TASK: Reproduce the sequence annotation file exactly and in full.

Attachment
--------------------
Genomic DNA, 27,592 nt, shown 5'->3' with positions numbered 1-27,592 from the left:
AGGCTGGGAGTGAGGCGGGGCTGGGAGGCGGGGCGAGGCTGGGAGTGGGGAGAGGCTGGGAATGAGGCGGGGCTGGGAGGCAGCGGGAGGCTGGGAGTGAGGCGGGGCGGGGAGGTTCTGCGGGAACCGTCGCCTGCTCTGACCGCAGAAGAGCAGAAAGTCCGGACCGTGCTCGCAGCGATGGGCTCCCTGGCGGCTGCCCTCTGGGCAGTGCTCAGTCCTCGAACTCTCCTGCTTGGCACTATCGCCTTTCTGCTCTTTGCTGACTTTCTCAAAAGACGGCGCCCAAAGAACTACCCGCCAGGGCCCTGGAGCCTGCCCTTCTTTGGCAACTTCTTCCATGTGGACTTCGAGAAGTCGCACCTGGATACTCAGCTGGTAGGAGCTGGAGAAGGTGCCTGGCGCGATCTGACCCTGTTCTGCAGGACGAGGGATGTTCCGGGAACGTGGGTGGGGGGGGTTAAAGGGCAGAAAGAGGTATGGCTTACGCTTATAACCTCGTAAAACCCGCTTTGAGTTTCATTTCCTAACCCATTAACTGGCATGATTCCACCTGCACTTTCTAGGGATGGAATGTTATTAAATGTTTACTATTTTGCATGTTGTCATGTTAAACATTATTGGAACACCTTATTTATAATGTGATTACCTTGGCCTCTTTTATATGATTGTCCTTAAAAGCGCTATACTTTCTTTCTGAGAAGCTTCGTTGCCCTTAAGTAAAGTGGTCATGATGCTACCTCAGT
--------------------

Genomic DNA, 27,592 nt, shown 5'->3' with positions numbered 1-27,592 from the left:
AGGCTGGGAGTGAGGCGGGGCTGGGAGGCGGGGCGAGGCTGGGAGTGGGGAGAGGCTGGGAATGAGGCGGGGCTGGGAGGCAGCGGGAGGCTGGGAGTGAGGCGGGGCGGGGAGGTTCTGCGGGAACCGTCGCCTGCTCTGACCGCAGAAGAGCAGAAAGTCCGGACCGTGCTCGCAGCGATGGGCTCCCTGGCGGCTGCCCTCTGGGCAGTGCTCAGTCCTCGAACTCTCCTGCTTGGCACTATCGCCTTTCTGCTCTTTGCTGACTTTCTCAAAAGACGGCGCCCAAAGAACTACCCGCCAGGGCCCTGGAGCCTGCCCTTCTTTGGCAACTTCTTCCATGTGGACTTCGAGAAGTCGCACCTGGATACTCAGCTGGTAGGAGCTGGAGAAGGTGCCTGGCGCGATCTGACCCTGTTCTGCAGGACGAGGGATGTTCCGGGAACGTGGGTGGGGGGGGTTAAAGGGCAGAAAGAGGTATGGCTTACGCTTATAACCTCGTAAAACCCGCTTTGAGTTTCATTTCCTAACCCATTAACTGGCATGATTCCACCTGCACTTTCTAGGGATGGAATGTTATTAAATGTTTACTATTTTGCATGTTGTCATGTTAAACATTATTGGAACACCTTATTTATAATGTGATTACCTTGGCCTCTTTTATATGATTGTCCTTAAAAGCGCTATACTTTCTTTCTGAGAAGCTTCGTTGCCCTTAAGTAAAGTGGTCATGATGCTACCTCAGT